Faculty
    Nathaniel Frissell, Ph.D., assistant professor of physics and electrical engineering at The University of Scranton, was awarded a $399,211 National Science Foundation (NSF) grant to support a collaborative research project titled “Measuring Daily Ionospheric Variability and the 2023 and 2024 Solar Eclipse Ionospheric Impacts Using HamSCI HF Doppler Shift Receivers.”

    Professor Awarded Six-figure NSF Grant

    Nathaniel Frissell, Ph.D., assistant professor of physics and electrical engineering at The University of Scranton, was awarded a $399,211 National Science Foundation (NSF) grant to support a collaborative research project titled “Measuring Daily Ionospheric Variability and the 2023 and 2024 Solar Eclipse Ionospheric Impacts Using HamSCI HF Doppler Shift Receivers.”
    August 2, 2022

    Nathaniel Frissell, Ph.D., assistant professor of physics and electrical engineering at The University of Scranton, will lead a $399,211 National Science Foundation (NSF) grant-supported collaborative research project entitled “Measuring Daily Ionospheric Variability and the 2023 and 2024 Solar Eclipse Ionospheric Impacts Using HamSCI HF Doppler Shift Receivers.” As the lead principal investigator, Dr. Frissell will work with students at the University of Scranton, collaborators at Case Western Reserve University, and volunteers across the nation to study how dawn, dusk, and solar eclipses affect the electrified portion of the upper atmosphere known as the ionosphere. This will be done using a network of Global Navigation Satellite System (GNSS) stabilized/synchronized high frequency (HF) receivers (known as Grapes), which were developed as part of the $1.3 million NSF-funded HamSCI Personal Space Weather Station (PSWS) project he was awarded in 2019.

    An annular solar eclipse will take place on Oct. 14, 2023 and a total solar eclipse will take place on April 8, 2024.

     “These are the last solar eclipses to traverse the continental United States until 2044, and are therefore important, time-sensitive, information rich opportunities for running unique and ‘controlled’ ionospheric experiments,” said Dr. Frissell. “This project takes advantage of the unprecedented opportunity to study the ionospheric impacts of the 2023 and 2024 solar eclipses and the daily ionospheric variability associated with dawn/dusk transitions.”

    A better understanding of the impact of ionospheric disturbances is imperative, because these changes can affect crucial navigation and communications systems.

    According to Dr. Frissell, this new NSF grant will fund an additional 30 Grape receivers that will be deployed throughout North America. Volunteers from the HamSCI amateur radio community will be able to fund and field additional stations. All stations will run continuously from deployment through at least the end of the project in 2025, and will capture the 2023 and 2024 eclipses. The grant will also support master’s and Ph.D. level student participation in the research data collection and analysis.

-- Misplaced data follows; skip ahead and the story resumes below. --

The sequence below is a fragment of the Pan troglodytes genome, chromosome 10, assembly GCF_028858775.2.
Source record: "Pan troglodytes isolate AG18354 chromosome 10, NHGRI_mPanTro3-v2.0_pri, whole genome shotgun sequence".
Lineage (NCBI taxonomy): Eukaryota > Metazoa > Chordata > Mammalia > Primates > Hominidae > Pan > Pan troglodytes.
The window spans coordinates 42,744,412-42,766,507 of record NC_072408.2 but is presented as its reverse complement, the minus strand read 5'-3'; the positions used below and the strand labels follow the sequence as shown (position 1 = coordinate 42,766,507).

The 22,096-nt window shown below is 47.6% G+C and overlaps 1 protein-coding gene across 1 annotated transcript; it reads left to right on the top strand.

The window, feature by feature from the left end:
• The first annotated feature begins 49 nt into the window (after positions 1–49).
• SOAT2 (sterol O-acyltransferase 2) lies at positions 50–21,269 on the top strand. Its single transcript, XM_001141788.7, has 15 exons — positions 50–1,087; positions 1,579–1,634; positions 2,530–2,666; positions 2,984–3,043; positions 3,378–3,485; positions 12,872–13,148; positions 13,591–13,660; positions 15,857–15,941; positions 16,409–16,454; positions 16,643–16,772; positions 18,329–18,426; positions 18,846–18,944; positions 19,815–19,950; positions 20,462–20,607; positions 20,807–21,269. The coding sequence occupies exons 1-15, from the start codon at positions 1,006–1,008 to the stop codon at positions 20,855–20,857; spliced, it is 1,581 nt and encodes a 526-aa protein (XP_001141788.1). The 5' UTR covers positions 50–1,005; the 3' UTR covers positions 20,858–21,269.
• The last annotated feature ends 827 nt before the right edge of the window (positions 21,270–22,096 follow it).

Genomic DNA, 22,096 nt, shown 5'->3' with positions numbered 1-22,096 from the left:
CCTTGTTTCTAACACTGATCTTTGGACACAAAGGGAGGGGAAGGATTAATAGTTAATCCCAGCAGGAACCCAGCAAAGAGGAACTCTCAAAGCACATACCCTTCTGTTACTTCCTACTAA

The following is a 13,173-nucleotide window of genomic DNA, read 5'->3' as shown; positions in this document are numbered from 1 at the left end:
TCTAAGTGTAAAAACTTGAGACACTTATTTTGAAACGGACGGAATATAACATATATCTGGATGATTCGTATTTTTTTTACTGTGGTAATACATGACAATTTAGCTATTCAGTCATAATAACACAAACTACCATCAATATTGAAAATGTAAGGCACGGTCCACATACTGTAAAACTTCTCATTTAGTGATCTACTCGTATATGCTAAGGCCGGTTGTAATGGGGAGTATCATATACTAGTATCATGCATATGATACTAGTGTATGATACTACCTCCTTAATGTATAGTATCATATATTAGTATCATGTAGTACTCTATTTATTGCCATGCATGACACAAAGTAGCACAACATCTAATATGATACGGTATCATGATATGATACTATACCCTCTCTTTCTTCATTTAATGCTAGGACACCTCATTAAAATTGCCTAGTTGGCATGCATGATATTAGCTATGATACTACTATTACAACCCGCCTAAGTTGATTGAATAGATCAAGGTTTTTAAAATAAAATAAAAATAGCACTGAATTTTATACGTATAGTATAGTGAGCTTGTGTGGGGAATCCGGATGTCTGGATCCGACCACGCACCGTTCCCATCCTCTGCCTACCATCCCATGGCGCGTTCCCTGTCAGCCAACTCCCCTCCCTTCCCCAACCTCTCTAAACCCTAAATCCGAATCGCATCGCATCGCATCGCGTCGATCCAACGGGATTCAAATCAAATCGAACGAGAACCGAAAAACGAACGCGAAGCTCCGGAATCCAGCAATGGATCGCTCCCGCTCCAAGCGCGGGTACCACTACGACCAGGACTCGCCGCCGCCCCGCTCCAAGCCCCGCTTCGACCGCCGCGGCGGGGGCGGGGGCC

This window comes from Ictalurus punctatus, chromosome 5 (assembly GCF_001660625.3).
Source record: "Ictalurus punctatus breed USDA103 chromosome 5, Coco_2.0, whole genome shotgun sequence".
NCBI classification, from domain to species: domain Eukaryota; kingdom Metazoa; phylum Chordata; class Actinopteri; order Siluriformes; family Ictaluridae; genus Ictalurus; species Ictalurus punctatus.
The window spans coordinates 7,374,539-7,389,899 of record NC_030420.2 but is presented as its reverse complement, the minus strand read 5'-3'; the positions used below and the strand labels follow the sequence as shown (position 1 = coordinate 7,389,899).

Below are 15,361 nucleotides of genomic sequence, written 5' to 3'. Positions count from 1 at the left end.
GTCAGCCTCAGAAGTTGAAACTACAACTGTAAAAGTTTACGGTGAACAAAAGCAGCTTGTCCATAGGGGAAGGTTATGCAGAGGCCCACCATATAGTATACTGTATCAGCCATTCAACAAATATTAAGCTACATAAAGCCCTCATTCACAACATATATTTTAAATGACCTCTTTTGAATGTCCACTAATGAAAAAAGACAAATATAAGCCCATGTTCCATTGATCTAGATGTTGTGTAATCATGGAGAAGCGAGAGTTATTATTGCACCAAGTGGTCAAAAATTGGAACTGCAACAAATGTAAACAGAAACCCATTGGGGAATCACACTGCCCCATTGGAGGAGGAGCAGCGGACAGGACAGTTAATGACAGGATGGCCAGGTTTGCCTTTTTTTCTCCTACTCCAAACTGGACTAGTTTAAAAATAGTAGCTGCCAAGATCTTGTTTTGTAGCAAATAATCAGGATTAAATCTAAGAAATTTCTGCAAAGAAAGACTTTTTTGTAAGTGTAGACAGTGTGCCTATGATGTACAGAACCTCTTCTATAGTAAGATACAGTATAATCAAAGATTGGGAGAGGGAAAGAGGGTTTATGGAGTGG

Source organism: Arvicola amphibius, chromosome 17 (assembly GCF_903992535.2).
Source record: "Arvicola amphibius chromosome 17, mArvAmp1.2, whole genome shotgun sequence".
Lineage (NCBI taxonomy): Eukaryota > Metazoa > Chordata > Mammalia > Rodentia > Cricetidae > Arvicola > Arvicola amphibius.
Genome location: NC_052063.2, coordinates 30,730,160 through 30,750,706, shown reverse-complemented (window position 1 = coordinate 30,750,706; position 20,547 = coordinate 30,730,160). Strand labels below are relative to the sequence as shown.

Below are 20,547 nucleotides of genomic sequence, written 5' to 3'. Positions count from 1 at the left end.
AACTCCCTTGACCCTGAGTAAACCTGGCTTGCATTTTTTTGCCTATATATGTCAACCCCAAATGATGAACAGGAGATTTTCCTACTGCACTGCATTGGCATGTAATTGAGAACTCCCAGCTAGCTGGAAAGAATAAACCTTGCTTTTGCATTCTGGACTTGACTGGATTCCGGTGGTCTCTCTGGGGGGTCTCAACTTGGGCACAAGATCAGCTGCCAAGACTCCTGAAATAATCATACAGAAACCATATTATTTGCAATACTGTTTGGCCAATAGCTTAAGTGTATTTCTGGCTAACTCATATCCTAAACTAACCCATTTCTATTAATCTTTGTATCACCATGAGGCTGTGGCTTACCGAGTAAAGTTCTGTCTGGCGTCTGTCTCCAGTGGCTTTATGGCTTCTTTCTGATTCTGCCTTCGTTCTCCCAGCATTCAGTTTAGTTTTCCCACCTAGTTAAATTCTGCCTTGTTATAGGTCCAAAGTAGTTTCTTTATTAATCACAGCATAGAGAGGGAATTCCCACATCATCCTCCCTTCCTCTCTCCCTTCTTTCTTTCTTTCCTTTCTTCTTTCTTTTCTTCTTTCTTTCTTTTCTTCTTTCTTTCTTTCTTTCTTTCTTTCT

“This project will also establish a new network of measurement instruments that, due to its low- cost and operation by volunteers, has the potential to provide measurements for years to come,” said Dr. Frissell, who also noted that results of the project “will be shared widely with the amateur radio community through presentations at amateur radio conventions, local clubs, and publication in amateur radio magazines and journals.”

    In a news release announcing NSF funding received by The University of Scranton and Marywood University, U.S. Representative Matt Cartwright said, “(t)he bright and talented STEM students trained by Marywood today become the Dr. Frissells of tomorrow, conducting cutting edge scientific research, but whether in the classroom or in the field, scientists and professors need funding to do their important work. As the chair of the Commerce-Justice-Science subcommittee that funds the National Science Foundation, I am proud to support this essential investment in education and research.”

    In addition, Dr. Frissell was awarded a highly-competitive, five-year $616,054 NSF CAREER grant in 2020 to apply sophisticated, physics-based atmospheric/ionospheric models to extensive data sets collected through the international network of ham radio operators.

    Dr. Frissell joined the faculty at Scranton in the fall of 2019. He earned a doctorate and a master’s degree in electrical and computer engineering from Virginia Tech in Blacksburg, and a bachelor’s degree in physics and music education from Montclair State University in New Jersey. He is the founder and lead organizer of the international citizen science space physics research collective known as the Ham Radio Science Citizen Investigation (HamSCI.org). HamSCI is recognized as an official NASA Citizen Science Project.

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